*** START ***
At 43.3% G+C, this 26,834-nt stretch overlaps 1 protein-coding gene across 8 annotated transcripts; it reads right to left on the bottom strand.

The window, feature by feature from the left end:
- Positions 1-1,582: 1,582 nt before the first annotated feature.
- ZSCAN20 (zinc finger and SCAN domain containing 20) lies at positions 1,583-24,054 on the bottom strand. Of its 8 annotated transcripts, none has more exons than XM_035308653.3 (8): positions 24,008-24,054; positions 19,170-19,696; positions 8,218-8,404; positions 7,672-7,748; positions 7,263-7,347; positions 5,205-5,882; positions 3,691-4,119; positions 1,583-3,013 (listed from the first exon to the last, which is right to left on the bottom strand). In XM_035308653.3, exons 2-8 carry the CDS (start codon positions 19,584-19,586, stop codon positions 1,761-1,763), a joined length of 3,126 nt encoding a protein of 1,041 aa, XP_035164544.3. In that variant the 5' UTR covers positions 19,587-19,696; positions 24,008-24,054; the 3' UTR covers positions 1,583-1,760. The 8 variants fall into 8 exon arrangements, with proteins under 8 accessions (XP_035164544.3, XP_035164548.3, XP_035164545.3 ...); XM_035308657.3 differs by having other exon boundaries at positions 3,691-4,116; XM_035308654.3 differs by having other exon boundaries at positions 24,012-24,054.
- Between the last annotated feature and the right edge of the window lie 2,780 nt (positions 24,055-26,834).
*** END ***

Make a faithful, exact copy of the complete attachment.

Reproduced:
At 43.3% G+C, this 26,834-nt stretch overlaps 1 protein-coding gene across 8 annotated transcripts; it reads right to left on the bottom strand.

The window, feature by feature from the left end:
- Positions 1-1,582: 1,582 nt before the first annotated feature.
- ZSCAN20 (zinc finger and SCAN domain containing 20) lies at positions 1,583-24,054 on the bottom strand. Of its 8 annotated transcripts, none has more exons than XM_035308653.3 (8): positions 24,008-24,054; positions 19,170-19,696; positions 8,218-8,404; positions 7,672-7,748; positions 7,263-7,347; positions 5,205-5,882; positions 3,691-4,119; positions 1,583-3,013 (listed from the first exon to the last, which is right to left on the bottom strand). In XM_035308653.3, exons 2-8 carry the CDS (start codon positions 19,584-19,586, stop codon positions 1,761-1,763), a joined length of 3,126 nt encoding a protein of 1,041 aa, XP_035164544.3. In that variant the 5' UTR covers positions 19,587-19,696; positions 24,008-24,054; the 3' UTR covers positions 1,583-1,760. The 8 variants fall into 8 exon arrangements, with proteins under 8 accessions (XP_035164544.3, XP_035164548.3, XP_035164545.3 ...); XM_035308657.3 differs by having other exon boundaries at positions 3,691-4,116; XM_035308654.3 differs by having other exon boundaries at positions 24,012-24,054.
- Between the last annotated feature and the right edge of the window lie 2,780 nt (positions 24,055-26,834).